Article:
The state of Massachusetts on Tuesday sued the maker of the prescription painkiller OxyContin, which has been blamed for spawning America’s opioids crisis, naming leading executives and members of the multibillionaire Sackler family that owns the pharmaceutical company.

The lawsuit accuses the company, Purdue Pharma, of spinning a “web of illegal deceit” to fuel the deadly drug abuse crisis while boosting profits.

Their strategy was simple: the more drugs they sold, the more money they made, and the more people died
Maura Healey, state attorney general
Purdue Pharma is already defending lawsuits from several states and local governments, but Massachusetts is the first state to take the unusual step of personally naming the company’s executives in a complaint, the state attorney general, Maura Healey, said. It names 16 current and former executives and board members, including the chief executive, Craig Landau, and eight members across three generations of the Sackler family that wholly owns Purdue.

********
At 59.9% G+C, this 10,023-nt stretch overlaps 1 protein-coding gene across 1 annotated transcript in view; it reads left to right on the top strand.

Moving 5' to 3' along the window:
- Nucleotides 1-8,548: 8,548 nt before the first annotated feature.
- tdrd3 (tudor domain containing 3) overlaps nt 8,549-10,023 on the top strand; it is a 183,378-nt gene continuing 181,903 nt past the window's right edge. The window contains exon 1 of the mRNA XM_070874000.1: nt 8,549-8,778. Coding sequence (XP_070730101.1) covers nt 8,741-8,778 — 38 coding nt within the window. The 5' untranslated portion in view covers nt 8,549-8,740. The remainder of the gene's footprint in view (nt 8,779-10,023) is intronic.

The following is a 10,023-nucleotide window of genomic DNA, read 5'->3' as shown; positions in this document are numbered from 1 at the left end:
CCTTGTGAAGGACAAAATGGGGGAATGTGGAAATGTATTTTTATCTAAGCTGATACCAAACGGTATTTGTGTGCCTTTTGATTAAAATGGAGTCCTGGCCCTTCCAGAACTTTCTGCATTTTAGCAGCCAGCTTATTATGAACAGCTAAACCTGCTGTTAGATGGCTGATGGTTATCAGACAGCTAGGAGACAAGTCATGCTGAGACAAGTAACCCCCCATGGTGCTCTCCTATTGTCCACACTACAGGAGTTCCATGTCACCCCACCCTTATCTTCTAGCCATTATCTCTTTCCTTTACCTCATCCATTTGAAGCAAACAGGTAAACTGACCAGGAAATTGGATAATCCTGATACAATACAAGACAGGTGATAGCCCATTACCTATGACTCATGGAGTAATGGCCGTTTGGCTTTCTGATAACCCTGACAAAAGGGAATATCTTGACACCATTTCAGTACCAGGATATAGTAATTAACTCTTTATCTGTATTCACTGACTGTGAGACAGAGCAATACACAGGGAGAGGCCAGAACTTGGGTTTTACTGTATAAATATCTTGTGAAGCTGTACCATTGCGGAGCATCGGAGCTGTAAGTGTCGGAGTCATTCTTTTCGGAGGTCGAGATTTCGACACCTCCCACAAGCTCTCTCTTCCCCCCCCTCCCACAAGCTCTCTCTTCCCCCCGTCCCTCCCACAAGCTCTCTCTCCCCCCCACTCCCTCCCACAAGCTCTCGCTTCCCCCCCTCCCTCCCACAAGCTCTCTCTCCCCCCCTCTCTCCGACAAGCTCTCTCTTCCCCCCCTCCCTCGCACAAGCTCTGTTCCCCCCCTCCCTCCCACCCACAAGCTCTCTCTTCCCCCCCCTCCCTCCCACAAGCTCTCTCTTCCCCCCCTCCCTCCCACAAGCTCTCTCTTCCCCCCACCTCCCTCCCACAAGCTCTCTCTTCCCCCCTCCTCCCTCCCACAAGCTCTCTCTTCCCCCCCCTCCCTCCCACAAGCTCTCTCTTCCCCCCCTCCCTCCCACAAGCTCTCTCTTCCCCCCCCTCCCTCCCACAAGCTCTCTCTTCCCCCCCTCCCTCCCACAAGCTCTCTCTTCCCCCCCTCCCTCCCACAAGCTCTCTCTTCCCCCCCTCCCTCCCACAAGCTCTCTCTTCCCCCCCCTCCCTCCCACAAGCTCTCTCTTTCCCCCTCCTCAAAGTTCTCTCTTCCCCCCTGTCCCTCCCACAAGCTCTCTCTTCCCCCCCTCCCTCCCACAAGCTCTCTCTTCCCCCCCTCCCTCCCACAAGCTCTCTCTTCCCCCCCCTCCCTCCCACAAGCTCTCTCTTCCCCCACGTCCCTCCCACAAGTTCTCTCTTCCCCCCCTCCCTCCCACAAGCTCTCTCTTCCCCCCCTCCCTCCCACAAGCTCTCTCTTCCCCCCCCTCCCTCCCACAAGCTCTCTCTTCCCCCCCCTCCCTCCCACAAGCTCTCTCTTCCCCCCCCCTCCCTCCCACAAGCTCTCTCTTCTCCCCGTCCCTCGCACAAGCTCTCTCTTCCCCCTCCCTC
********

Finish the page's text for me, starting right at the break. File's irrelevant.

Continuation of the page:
The lawsuit alleges Purdue deceived patients and doctors about the risks of opioids, pushed prescribers to keep patients on the drugs longer and aggressively targeted vulnerable populations, such as the elderly and veterans.

“Their strategy was simple: the more drugs they sold, the more money they made, and the more people died,” Healey said on Tuesday.

Purdue, based in Stamford, Connecticut, issued a statement saying it vigorously denied all the allegations and looked forward to presenting “substantial defenses” to the claims in the lawsuit.